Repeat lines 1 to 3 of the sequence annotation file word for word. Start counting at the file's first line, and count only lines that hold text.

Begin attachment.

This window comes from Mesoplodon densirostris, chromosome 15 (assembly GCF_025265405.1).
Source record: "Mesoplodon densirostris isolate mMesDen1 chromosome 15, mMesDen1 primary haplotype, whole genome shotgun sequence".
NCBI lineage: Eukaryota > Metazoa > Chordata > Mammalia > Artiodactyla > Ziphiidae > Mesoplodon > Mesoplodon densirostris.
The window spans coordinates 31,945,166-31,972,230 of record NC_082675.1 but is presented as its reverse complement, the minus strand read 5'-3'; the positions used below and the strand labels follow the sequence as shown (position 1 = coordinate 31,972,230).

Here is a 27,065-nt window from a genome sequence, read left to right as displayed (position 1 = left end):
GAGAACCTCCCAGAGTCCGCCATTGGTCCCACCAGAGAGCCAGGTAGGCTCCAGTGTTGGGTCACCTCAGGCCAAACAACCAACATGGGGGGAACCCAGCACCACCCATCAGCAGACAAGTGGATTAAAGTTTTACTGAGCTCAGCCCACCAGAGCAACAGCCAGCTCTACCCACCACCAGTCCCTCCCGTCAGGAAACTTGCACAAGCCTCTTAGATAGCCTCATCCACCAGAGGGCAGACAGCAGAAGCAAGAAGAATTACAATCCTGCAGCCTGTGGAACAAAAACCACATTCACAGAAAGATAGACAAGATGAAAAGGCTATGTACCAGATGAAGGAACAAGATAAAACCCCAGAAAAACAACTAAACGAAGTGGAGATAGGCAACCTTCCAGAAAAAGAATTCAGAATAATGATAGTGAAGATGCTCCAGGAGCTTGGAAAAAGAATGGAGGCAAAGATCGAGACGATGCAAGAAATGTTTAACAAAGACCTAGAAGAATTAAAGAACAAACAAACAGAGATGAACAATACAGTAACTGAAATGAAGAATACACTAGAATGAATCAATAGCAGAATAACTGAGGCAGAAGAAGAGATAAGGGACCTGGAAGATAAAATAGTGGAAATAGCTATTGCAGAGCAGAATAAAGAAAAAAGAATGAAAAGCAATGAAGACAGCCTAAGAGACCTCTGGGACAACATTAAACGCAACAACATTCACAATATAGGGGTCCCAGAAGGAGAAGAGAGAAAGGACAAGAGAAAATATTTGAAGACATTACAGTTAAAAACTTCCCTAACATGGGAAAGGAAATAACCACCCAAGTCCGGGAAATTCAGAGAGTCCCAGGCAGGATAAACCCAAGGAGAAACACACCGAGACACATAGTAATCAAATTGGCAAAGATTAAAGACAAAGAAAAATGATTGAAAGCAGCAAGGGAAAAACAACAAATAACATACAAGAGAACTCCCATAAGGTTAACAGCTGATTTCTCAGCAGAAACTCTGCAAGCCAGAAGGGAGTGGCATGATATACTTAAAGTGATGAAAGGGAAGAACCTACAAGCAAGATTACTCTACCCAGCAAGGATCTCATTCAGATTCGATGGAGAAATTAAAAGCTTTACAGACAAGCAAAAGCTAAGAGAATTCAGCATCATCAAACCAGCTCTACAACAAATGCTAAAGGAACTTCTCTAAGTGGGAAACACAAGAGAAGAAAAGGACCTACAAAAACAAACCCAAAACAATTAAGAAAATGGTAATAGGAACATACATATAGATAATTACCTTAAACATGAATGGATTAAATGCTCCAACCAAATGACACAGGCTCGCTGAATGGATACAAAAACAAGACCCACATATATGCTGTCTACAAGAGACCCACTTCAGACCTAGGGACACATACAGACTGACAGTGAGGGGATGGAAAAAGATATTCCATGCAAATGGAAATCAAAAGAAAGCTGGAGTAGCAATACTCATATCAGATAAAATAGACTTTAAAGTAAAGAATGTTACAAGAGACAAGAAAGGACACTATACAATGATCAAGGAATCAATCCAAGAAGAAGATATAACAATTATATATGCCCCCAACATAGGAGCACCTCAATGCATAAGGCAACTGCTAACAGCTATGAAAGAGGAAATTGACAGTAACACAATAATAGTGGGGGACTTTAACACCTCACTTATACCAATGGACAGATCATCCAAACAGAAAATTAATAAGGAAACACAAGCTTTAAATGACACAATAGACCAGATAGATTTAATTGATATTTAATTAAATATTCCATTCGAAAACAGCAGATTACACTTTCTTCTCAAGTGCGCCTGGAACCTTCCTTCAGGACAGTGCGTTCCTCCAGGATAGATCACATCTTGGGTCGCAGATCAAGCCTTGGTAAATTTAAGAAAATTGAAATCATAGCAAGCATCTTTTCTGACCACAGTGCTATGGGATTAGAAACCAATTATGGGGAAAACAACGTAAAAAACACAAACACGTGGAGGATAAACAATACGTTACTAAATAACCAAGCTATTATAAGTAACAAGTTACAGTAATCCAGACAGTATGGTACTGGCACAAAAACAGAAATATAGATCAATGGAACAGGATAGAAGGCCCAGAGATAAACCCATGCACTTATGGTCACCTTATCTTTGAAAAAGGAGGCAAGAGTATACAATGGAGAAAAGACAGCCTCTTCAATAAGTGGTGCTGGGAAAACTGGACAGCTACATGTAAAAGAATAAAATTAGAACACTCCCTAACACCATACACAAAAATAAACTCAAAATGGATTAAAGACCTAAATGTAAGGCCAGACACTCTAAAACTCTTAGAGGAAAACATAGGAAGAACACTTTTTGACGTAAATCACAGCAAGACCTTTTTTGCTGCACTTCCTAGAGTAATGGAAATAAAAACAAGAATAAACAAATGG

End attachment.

This window comes from Mesoplodon densirostris, chromosome 15 (assembly GCF_025265405.1).
Source record: "Mesoplodon densirostris isolate mMesDen1 chromosome 15, mMesDen1 primary haplotype, whole genome shotgun sequence".
NCBI lineage: Eukaryota > Metazoa > Chordata > Mammalia > Artiodactyla > Ziphiidae > Mesoplodon > Mesoplodon densirostris.